INDIANAPOLIS — ISTEP could be on its way out.
As third- through eighth-graders across the county begin the first portion of the test this week, lawmakers in Indianapolis are working to agree on a bill that would discontinue the high-stakes exam in its current form.
House Bill 1395, as passed by the House, does away with the test and establishes a committee to study alternatives for statewide student assessment for the 2017-18 school year and beyond.
It also allows the State Board of Education to rescore the test students took in 2015.
The Indiana Senate removed the rescore from the version of the bill it passed. The measure passed there on a 38-10 vote last week would create a 22-member panel to study alternatives to the ISTEP and make recommendations for replacing the test by the end of the year.
In Hancock County, educators and lawmakers say they support the bill. ISTEP has been plagued by problems the last few years, and many question its validity. The test is administered to Hoosier students in third through eighth grades to measure student performance in English and language arts, math, science and social studies.
The Indiana Department of Education uses student results to rate schools and teachers, whose pay can be affected by poor student scores.
Greenfield-Central Schools Superintendent Harold Olin said he’s not opposed to accountability in schools, but the current testing system takes up too much time that could be better spent on instruction, he said.
He’s happy to see lawmakers are considering another assessment and hopes a new version is shorter and delivers results to schools sooner.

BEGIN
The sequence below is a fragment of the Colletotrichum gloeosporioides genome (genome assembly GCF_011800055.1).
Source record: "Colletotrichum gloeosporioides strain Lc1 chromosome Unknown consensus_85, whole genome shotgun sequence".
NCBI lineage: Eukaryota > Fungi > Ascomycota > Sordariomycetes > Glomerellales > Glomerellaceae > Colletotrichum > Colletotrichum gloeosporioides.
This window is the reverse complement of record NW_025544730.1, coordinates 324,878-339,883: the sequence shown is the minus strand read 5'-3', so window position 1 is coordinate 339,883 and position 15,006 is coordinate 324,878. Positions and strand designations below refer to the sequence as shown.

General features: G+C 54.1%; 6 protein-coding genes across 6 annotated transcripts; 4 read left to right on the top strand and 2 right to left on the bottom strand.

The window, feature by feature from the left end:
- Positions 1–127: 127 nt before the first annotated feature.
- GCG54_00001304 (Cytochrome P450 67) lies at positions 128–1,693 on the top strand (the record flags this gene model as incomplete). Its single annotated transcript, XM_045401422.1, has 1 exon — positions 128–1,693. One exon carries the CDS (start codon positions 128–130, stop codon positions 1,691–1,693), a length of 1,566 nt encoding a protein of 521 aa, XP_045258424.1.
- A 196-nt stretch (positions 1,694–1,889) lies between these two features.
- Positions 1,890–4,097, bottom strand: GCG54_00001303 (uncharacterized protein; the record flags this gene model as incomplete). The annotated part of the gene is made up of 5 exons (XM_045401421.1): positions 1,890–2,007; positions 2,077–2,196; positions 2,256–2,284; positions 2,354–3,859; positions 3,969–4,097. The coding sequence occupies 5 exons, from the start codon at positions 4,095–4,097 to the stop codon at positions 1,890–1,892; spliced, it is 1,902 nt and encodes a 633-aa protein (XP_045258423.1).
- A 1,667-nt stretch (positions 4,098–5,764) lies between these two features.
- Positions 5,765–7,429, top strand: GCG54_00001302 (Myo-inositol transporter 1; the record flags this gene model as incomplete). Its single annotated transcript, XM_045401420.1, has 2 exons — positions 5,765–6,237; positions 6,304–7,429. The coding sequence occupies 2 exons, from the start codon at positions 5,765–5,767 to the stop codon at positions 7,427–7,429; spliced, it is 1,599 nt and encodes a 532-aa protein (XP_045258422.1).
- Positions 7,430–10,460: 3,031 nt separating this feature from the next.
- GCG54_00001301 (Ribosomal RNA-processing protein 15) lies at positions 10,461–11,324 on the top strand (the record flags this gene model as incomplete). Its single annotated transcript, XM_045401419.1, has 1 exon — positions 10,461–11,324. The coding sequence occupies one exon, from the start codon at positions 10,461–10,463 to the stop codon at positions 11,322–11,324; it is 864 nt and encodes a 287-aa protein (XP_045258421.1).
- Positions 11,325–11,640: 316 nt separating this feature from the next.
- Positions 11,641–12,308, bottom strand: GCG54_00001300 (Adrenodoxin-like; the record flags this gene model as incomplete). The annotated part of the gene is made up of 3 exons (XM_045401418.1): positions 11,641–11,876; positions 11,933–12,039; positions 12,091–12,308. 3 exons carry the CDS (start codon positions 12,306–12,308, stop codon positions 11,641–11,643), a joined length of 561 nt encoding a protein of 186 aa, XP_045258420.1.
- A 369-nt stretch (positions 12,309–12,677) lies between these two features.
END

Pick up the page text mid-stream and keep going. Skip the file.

The 2015 ISTEP test, which was a revamped version of the exam featuring Indiana-specific academic standards, was hastily rolled out after lawmakers dropped national Common Core math and English standards. Students across the state didn’t do well on the test; scores dropped roughly 20 percent when compared to the previous year.
Earlier this legislative session, lawmakers rushed through two bills blocking student performance on the 2015 ISTEP from being used to determine teacher pay or negatively affecting school A-F grades; Gov. Mike Pence quickly signed off on the measures.
Even before the test was given, educators balked at its initial length, saying it would take a staggering 12 hours to complete. That led the GOP-controlled Legislature to pass a bill early last year shortening the exam just weeks before it was slated to begin.
Some students who later took the test online still reported computer glitches, which were found to have an impact on performance.
Sen. Mike Crider, R-Greenfield, voted in favor of the measure; he said he wishes the state wasn’t trapped in a contract with Pearson Education Inc., the vendor for Indiana’s test this year, so Indiana could move away from the test immediately. The contract doesn’t expire until after next year’s test.
“It’s unfortunate the test hasn’t worked well for anybody involved the last several years,” Crider said. “I don’t have a great deal of confidence it’s going to work better this year than it did last.”
Because the bill approved by the Senate Tuesday was substantially changed, it must go back to the House for approval before it can be sent to Pence’s desk.
The Associated Press contributed to this report.